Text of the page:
Binocular Messier Observing Program

Binocular Messier Observing Program Coordinator:

John Goar
13569 NW Huntley Place
Silverdale, WA 98383

(360) 689-9149

Binocular Messier Observing Program Logo


The Binocular Messier Observing Program is for beginning observers as well as experienced amateurs. Beginning observers will find that it doesn’t take an expensive telescope but only a simple pair of binoculars, no matter what size, cost or condition, to do serious astronomy. On the other hand, experienced amateurs, even though they may already have the Astronomical League’s telescopic Messier and Herschel certificates, will enjoy the new perspective binocular observing gives them as they pull back from an object and observe the area around that object as well as the object itself. Seeing the object and its relationship to the sky around it will put that object in its proper context in the sky.

Requirements and Rules

This certification is available to members of the Astronomical League, either through their local astronomical society or as members at large.  If you are not a member and would like to become one, check with your local astronomical society, search for a local society on the Astronomical League Website, or join as a Member-at-Large.

To qualify for the Binocular Messier Certification, observe 50 or more Messier objects using only binoculars. Any 50 of the 110 recognized Messier objects may be observed. Any pair of binoculars may be used, but those with objectives between 20MM and 80MM in diameter are recommended. To record your observations, you may use the log sheets found in the back of the Astronomical League’s manual “Observe: A Guide to the Messier Objects”, or any similar log sheet. The required information for each observation is:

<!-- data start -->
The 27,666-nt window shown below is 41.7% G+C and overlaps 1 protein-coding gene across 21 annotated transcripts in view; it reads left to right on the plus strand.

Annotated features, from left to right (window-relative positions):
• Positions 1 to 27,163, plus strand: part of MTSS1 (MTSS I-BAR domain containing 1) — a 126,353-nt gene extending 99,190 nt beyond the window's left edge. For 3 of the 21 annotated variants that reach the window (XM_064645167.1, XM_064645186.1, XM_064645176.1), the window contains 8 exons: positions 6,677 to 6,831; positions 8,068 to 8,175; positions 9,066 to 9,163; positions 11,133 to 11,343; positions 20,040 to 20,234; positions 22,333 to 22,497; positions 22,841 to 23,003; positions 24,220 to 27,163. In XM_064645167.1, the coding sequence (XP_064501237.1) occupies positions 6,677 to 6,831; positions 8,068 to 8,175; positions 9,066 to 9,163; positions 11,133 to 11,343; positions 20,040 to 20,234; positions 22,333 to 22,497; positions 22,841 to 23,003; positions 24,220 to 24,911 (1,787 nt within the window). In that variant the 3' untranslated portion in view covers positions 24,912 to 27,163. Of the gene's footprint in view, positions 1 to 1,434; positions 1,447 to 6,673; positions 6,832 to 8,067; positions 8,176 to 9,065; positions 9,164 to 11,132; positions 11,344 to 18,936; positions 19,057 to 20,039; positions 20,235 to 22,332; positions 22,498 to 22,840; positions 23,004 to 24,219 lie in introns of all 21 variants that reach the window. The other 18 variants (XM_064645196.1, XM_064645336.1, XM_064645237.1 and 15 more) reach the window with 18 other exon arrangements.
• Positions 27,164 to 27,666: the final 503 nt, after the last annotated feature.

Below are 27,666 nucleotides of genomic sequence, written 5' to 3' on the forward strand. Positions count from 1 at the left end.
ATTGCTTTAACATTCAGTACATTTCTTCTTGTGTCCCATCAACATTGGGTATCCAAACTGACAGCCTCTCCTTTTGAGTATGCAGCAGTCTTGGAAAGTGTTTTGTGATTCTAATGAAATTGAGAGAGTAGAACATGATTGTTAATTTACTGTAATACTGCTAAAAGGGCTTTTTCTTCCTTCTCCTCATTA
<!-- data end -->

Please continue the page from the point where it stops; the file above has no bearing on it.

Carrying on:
• the name of the object
  • date and time
  • latitude and longitude
  • an estimate of the seeing and transparency
  • the size and power of the binoculars used
  • and perhaps, a brief description of what you saw

Definition of Binoculars Allowed for Observations

The Astronomical League defines a binocular telescope as an observing device with two optical tubes and two eyepieces, where the eyepieces can be replaced with eyepieces of different focal lengths.  “Bino-Viewers” have a single optical tube, but two eyepieces.  “Bino-Viewers” and Binocular Telescopes may be used in any Observing Programs that are telescope-based.  They may not be used in binocular programs.

Observing devices with two optical tubes and two eyepieces, where you cannot change the eyepieces, are binoculars.  Binoculars may be used in any Observing Program requiring telescopes or binoculars.  Most binoculars do not have sufficient magnification to replace telescopes.

Submitting for Certification

To receive your Binocular Messier Observing Program Certificate and pin, simply send your observations along with your name, mailing address, phone number, email address, society affiliation or Member at Large, and to whom the certification should be sent, to the Binocular Messier Observing Program Coordinator.